It is a beautiful, God-breathed day here at the West residence in Boonville, Mo. I’m drinking coffee with a French vanilla creamer that Gerry and Cynda probably bought especially for me, as it still had the foil seal this morning when I took it out of the fridge, and they know how much I love French vanilla creamer in my coffee.
The windows are open and the rain falls, making the lush grass even greener. The thunder makes me want to take a nap, but alas, I’ve had all this coffee.
I took Lane and Emma to school this morning, and as things with Lane and Emma usually are, it was hilarious. Emma pounced on me at 6 a.m., just as I was dreaming that my mom was telling me, "You’re just plain ig-nert [ignorant]," just like Michael Jackson would say it. Shocked out of sleep and thinking it was the dog jumping on me, I flailed my arms and heard Emma giggle. I opened my eyes and she crawled into bed with me.
Emma fidgeted while I tried to get back to sleep, knowing it was a lost cause. We finally got up, and she got dressed while I showered. I came out and she was wearing shorts and white socks pulled up to her knees.
"Emma, those are some dorky-looking white socks," I told her.
She giggled. She does that. She told me she would roll down the socks so it wouldn’t look so dorky. She brushed her hair and pretended to brush her teeth. When I requested a breath-check, she just gave me that Gerry grin and went back to the sink to brush for real. She was ready to go, minus the shoes, so I let her play her DS. I went in to wake Lane the same way my mom woke me for many years.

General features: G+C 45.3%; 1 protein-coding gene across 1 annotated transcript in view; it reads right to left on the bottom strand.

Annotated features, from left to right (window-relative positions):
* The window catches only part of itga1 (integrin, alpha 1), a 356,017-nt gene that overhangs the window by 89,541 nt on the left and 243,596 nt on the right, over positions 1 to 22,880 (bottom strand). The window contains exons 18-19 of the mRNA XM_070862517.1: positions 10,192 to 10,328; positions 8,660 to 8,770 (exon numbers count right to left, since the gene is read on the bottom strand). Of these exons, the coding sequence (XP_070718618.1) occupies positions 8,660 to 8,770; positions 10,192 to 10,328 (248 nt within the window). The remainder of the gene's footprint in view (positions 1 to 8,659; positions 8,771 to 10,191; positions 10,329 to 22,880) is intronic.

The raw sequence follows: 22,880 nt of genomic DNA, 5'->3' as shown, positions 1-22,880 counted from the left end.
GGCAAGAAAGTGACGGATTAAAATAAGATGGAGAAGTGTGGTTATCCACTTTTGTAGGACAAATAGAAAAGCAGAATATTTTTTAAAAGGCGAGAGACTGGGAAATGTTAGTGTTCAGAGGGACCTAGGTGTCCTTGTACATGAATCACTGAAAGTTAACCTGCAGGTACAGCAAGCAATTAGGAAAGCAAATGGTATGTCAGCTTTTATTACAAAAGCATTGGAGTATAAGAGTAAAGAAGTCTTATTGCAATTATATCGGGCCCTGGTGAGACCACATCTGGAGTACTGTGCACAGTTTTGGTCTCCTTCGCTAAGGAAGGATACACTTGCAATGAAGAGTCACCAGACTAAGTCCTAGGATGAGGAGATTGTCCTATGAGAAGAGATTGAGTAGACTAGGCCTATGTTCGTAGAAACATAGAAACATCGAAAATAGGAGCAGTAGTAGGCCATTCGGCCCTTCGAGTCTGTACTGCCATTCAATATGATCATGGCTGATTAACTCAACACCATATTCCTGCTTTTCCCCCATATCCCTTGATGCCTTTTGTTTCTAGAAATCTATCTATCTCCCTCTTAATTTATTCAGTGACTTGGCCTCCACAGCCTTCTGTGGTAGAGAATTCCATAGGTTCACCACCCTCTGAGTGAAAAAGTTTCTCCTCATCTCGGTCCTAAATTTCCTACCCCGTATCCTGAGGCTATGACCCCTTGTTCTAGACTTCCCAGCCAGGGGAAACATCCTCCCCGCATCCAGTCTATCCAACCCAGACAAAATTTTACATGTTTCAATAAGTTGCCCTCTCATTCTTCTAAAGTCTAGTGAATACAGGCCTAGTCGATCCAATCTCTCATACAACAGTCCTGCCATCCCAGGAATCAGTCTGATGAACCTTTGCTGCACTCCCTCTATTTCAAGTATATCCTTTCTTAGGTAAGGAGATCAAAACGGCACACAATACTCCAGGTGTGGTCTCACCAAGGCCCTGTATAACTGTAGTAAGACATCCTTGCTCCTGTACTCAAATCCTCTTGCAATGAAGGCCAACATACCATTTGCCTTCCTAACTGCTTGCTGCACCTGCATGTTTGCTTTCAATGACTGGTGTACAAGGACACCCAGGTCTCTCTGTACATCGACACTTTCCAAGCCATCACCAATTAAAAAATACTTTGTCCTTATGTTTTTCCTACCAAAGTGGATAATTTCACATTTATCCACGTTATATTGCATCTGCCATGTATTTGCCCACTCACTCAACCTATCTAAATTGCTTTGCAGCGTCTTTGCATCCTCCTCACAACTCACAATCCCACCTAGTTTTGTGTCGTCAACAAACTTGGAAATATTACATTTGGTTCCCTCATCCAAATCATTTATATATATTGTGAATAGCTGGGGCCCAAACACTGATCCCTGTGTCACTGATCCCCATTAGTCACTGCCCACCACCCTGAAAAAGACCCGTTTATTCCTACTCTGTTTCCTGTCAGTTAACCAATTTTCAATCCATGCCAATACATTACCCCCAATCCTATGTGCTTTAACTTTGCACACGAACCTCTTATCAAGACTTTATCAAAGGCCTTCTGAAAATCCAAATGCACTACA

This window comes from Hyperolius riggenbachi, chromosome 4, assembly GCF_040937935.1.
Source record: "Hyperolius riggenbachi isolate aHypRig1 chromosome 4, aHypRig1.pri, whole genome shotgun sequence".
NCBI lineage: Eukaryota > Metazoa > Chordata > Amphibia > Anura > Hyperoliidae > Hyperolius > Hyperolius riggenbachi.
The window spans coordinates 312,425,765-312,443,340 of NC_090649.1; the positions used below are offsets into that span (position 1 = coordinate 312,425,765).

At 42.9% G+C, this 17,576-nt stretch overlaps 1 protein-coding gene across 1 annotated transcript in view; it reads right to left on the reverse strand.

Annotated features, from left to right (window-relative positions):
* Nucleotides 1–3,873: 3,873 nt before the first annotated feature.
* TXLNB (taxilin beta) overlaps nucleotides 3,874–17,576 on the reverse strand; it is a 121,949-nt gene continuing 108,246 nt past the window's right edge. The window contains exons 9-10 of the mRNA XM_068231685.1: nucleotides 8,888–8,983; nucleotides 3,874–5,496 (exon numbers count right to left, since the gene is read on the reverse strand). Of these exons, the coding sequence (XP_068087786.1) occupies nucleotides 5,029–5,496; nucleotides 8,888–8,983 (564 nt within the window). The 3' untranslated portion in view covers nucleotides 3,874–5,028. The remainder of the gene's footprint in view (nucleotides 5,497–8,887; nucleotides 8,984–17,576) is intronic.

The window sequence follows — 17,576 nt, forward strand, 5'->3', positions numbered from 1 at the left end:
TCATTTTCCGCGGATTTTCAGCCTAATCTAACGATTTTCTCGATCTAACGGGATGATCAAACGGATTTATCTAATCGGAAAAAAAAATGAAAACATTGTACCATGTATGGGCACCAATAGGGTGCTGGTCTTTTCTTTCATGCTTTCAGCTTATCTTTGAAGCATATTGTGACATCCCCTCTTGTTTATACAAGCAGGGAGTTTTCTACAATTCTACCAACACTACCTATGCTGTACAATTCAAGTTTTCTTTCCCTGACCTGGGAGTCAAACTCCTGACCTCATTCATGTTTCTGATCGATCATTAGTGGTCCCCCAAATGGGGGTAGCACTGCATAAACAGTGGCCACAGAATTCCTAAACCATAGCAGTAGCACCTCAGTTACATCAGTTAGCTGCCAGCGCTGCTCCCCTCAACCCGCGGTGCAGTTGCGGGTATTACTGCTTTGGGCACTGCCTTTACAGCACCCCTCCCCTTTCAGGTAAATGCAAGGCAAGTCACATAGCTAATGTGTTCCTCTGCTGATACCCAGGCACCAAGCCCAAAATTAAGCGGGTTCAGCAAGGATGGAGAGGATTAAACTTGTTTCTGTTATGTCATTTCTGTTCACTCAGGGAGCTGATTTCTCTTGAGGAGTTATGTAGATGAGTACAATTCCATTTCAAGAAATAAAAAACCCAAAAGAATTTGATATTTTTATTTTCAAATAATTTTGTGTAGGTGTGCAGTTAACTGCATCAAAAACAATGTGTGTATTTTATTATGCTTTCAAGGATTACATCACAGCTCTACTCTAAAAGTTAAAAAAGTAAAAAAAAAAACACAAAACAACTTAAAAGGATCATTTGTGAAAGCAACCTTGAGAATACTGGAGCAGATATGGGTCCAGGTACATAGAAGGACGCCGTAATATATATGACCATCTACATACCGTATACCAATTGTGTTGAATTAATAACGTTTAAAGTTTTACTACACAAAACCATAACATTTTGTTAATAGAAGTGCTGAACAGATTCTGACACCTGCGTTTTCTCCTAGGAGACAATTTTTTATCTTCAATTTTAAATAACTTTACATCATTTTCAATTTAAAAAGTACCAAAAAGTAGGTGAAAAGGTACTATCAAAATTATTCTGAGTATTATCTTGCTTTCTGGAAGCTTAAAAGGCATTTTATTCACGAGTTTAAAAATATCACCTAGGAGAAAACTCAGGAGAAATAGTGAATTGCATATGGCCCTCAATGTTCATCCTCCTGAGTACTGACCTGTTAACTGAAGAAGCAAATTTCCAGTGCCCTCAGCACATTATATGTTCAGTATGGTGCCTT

I turned on the light and said, "Rise and shine little rosebud!"
The little lump did not so much as flutter an eyelash. So I sat down next to him and pried his eyelids open. He got ready while I finished getting ready and I let him watch TV with Emma.
Little did I know that the reason Cynda doesn’t let them watch TV until they are completely ready – including shoes – is because putting on the shoes is for some reason the most difficult part of the morning. Lane and I had to join forces to convince Emma that Crocs and dorky-looking white socks were not a good idea on this rainy day. Lane couldn’t find any socks, he claimed, and when I checked his dresser, sure enough – no socks. I found some in his suitcase finally, and we were ready to go.
Unfortunately, my car was parked down the street about 4.2 miles away. I told the kids to stand in the driveway under the umbrella while I pulled the car up. Neighbor Chad saw me and said, "What’s the hurry? It’s not like it’s wet or anything." I told him I was just going to leave the kids in the driveway. Fortunately, he laughed because he has a sense of humor and did not take me seriously.
As luck would have it, everyone and their second cousin’s dog was out taking kids to school this morning. Traffic was an expletive. I was calling people morons and laughing at the occasional head-to-toe yellow raingear-clad idiot.
At one intersection, Lane said, "Get out of the way, traffic. You’re driving Aunt Sarah CRAZY!"
I finally got them to school and walked Emma into class because I had some treats Cynda had made for Teacher Appreciation Week. Emma’s teacher looked at me and said, "Are you an aunt…or…?"
Yes, yes I am. You’ll know it for sure when you hear Emma refer to someone’s socks as dorky-looking or hear Lane call someone dressed in yellow an idiot.
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